Joel’s Bread Recipe

Due to overwhelming (okay, one) demand, here is the definitive Joel’s Bread Recipe. This recipe went through a lot of changes at first while I was learning, but has gotten to be pretty stable over the past few years and always works out quite well. This post is photo-intensive, and so begins below the fold.

* 1 5/8 cup warm water
* 2 teaspoons regular yeast
* 2 teaspoons salt
* 4 tablespoons sugar
* 1 egg
* 2 tablespoons oil
* approx 6 cups flour

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It all starts with a bowl of warm water. Exactly how much water will depend on your environmental circumstances, I’m in a high-altitude desert, so don’t be afraid to tinker. I finally settled on 1 5/8 cups.

Combine two teaspoons of regular yeast in the warm water with two teaspoons of salt and four tablespoons of sugar, stir and let sit for five minutes or so to proof the yeast. Bubbles should rise, and the water should get all brown and very unhealthy-looking. If the yeast just lies there it’s dead, and further effort will not help.

Stir in one egg and a very little oil.

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Starting gently so as not to make too much of a mess, begin stirring in the flour. Start a cup at a time to form a smooth batter.

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As the batter firms up and starts to become dough, get more energetic with the stirring but add the flour in smaller increments.

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Near the end, I’m barely dusting the top of the forming dough ball with flour, whipping it very energetically. Don’t go crazy with the flour, add it slowly until you get a firm ball that no longer wants to stick to the sides of the bowl.

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Once you’ve got a dough ball, flour your mixing surface and pour out the ball on the flour.

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At this point your dough ball will be dry and stringy with bits wanting to fall off. (just stick them back into the ball when that happens.) Now you start kneading.

Knead the dough by pressing and folding the ball over and over. Moisture will work its way to the surface, which will become very sticky. Add flour only as necessary, too much flour can ruin the whole thing at this point. Just keep working the dough – over the course of 7-10 minutes it will probably pick up another cup or so of flour.

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Determining when you’re done kneading is largely a matter of practice. Hint: It’s not done just because you’re sick of kneading. But what you’re looking for is a moist, solid and homogeneous ball, with an even texture throughout. If you have smooth and moist on one side of the ball but dry and stringy on the other, fold the ball to put the dry part on the outside and keep kneading.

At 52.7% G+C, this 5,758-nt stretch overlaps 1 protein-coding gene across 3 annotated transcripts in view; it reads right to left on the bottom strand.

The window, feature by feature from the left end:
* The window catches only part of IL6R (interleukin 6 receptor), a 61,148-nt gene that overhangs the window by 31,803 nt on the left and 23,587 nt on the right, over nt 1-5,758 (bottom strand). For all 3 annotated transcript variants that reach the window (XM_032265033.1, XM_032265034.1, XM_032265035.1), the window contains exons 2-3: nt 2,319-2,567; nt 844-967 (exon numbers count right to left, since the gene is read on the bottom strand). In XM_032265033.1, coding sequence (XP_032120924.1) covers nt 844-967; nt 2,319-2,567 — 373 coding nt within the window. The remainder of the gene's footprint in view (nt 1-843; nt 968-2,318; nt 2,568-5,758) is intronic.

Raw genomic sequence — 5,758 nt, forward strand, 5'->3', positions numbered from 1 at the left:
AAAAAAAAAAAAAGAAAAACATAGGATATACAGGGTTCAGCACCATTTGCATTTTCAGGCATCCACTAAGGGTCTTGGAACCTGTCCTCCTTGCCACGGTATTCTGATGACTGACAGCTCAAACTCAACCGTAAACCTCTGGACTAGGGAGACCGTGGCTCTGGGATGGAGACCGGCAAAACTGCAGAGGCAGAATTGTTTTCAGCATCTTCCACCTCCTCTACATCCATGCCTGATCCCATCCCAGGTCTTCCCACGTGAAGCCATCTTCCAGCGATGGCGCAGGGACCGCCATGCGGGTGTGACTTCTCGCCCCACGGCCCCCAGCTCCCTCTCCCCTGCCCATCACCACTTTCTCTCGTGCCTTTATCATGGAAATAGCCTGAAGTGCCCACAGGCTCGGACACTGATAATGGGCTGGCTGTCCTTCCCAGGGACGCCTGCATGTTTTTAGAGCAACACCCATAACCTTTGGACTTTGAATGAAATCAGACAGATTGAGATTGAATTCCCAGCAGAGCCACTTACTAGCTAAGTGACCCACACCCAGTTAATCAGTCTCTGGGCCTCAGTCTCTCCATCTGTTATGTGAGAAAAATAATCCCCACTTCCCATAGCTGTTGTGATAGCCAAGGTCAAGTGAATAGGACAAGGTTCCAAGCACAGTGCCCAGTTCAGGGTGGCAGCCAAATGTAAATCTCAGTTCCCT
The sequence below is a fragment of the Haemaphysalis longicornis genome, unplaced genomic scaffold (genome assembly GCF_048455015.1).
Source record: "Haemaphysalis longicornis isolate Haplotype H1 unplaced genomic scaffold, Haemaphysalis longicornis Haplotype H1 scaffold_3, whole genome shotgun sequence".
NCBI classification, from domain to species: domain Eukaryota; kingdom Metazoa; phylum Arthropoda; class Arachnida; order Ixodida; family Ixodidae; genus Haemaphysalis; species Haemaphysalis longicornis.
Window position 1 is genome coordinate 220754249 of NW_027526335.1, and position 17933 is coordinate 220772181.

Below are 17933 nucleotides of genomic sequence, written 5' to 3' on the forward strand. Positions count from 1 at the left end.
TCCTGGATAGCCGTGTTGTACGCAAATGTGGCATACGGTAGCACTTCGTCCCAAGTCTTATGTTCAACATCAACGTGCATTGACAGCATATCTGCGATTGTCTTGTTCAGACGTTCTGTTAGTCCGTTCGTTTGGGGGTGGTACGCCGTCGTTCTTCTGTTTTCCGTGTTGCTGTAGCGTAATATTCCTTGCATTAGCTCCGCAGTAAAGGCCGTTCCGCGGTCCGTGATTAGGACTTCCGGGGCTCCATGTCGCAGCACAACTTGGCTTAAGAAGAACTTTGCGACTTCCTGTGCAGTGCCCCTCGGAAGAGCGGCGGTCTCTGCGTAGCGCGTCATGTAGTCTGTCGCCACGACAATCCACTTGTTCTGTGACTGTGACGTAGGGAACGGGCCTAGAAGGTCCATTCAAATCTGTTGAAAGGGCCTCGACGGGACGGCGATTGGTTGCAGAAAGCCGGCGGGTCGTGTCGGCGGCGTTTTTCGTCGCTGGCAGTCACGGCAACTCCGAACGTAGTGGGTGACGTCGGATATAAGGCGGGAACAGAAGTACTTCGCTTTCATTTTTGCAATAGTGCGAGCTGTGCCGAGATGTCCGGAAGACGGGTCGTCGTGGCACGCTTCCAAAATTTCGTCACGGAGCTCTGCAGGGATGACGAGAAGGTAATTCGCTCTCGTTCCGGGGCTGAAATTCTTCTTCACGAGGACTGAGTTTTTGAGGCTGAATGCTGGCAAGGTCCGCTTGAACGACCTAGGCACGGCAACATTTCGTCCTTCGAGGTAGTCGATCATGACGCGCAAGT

A lot of people use a mixer with a dough hook for this step.

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Pour a little oil in the bottom of a clean bowl, swirl it around, and drop the ball into it, rolling the ball around so the entire surface is lightly covered. This will keep it from drying out while rising. Cover the bowl with a towel and put it somewhere warm. With mine, it routinely takes about 35 minutes for the ball to double in size.

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After the first rise, remove the dough ball from the bowl, punch it down, stretch it out, cut it into two equal portions, and punch them down into two greased bread pans. Cover the pans with the towel and put them someplace warm to rise again.

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Let the two loaves rise till they’ve about doubled in size. Toward the end of that rising, warm your oven to 350o.

Pop the loaves into the hot oven and bake for 35 minutes. They should turn nicely brown and give a sort of hollow sound when you thump them, and that’s how you know they’re done.

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Let the loaves cool thoroughly on a rack before bagging them, or they can get soggy and moldy quick.

Delicious! Enjoy! Seriously, once you get used to the work – and it is work – you’ll get quickly spoiled and henceforth storebought sandwich bread will taste like cardboard to you. Just remember it contains nothing remotely like preservatives and must be refrigerated or eaten fresh.

About Joel

You shouldn't ask these questions of a paranoid recluse, you know.
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3 Responses to Joel’s Bread Recipe

  1. Anonymous says:

    Thank you! And also, everyone reading should try Joel’s cracker recipe.

  2. TM says:

    Joel, years back I stole your original recipe and tinkered with it until I had something that now has me responsible for bringing fresh bread to all family gatherings. In fact, your recipe is now known at least throughout my family as “Desert Hermit Bread”. Interesting to see how things have changed (your original called for milk and butter, and 1 more egg). The directions remained pretty consistent (then again, most bread follows the same rough path). One thing I’ve learned is that you get MUCH more consistent bread if you measure by weight instead of by cups/spoons. If you can scrounge up a small kitchen scale, I highly recommend.

To the stake with the heretic!